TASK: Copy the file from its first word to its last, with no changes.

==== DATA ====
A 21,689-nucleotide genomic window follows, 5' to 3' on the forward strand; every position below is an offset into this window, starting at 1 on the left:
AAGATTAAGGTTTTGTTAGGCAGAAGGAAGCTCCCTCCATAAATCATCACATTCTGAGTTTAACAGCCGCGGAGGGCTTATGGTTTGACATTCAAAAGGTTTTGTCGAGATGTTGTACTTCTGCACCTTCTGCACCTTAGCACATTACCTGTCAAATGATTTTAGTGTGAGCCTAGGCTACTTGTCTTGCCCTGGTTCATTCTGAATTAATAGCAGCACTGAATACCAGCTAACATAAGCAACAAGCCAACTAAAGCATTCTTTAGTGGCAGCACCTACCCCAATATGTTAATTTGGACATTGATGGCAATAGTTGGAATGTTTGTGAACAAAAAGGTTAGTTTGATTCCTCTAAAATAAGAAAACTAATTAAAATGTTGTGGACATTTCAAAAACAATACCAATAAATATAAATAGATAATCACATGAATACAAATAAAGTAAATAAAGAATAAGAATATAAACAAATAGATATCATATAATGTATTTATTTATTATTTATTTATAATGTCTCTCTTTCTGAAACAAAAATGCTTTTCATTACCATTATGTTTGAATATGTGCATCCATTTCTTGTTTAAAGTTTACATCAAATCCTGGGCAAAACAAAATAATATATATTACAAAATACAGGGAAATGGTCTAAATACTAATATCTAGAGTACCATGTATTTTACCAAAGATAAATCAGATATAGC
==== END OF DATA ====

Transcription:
A 21,689-nucleotide genomic window follows, 5' to 3' on the forward strand; every position below is an offset into this window, starting at 1 on the left:
AAGATTAAGGTTTTGTTAGGCAGAAGGAAGCTCCCTCCATAAATCATCACATTCTGAGTTTAACAGCCGCGGAGGGCTTATGGTTTGACATTCAAAAGGTTTTGTCGAGATGTTGTACTTCTGCACCTTCTGCACCTTAGCACATTACCTGTCAAATGATTTTAGTGTGAGCCTAGGCTACTTGTCTTGCCCTGGTTCATTCTGAATTAATAGCAGCACTGAATACCAGCTAACATAAGCAACAAGCCAACTAAAGCATTCTTTAGTGGCAGCACCTACCCCAATATGTTAATTTGGACATTGATGGCAATAGTTGGAATGTTTGTGAACAAAAAGGTTAGTTTGATTCCTCTAAAATAAGAAAACTAATTAAAATGTTGTGGACATTTCAAAAACAATACCAATAAATATAAATAGATAATCACATGAATACAAATAAAGTAAATAAAGAATAAGAATATAAACAAATAGATATCATATAATGTATTTATTTATTATTTATTTATAATGTCTCTCTTTCTGAAACAAAAATGCTTTTCATTACCATTATGTTTGAATATGTGCATCCATTTCTTGTTTAAAGTTTACATCAAATCCTGGGCAAAACAAAATAATATATATTACAAAATACAGGGAAATGGTCTAAATACTAATATCTAGAGTACCATGTATTTTACCAAAGATAAATCAGATATAGC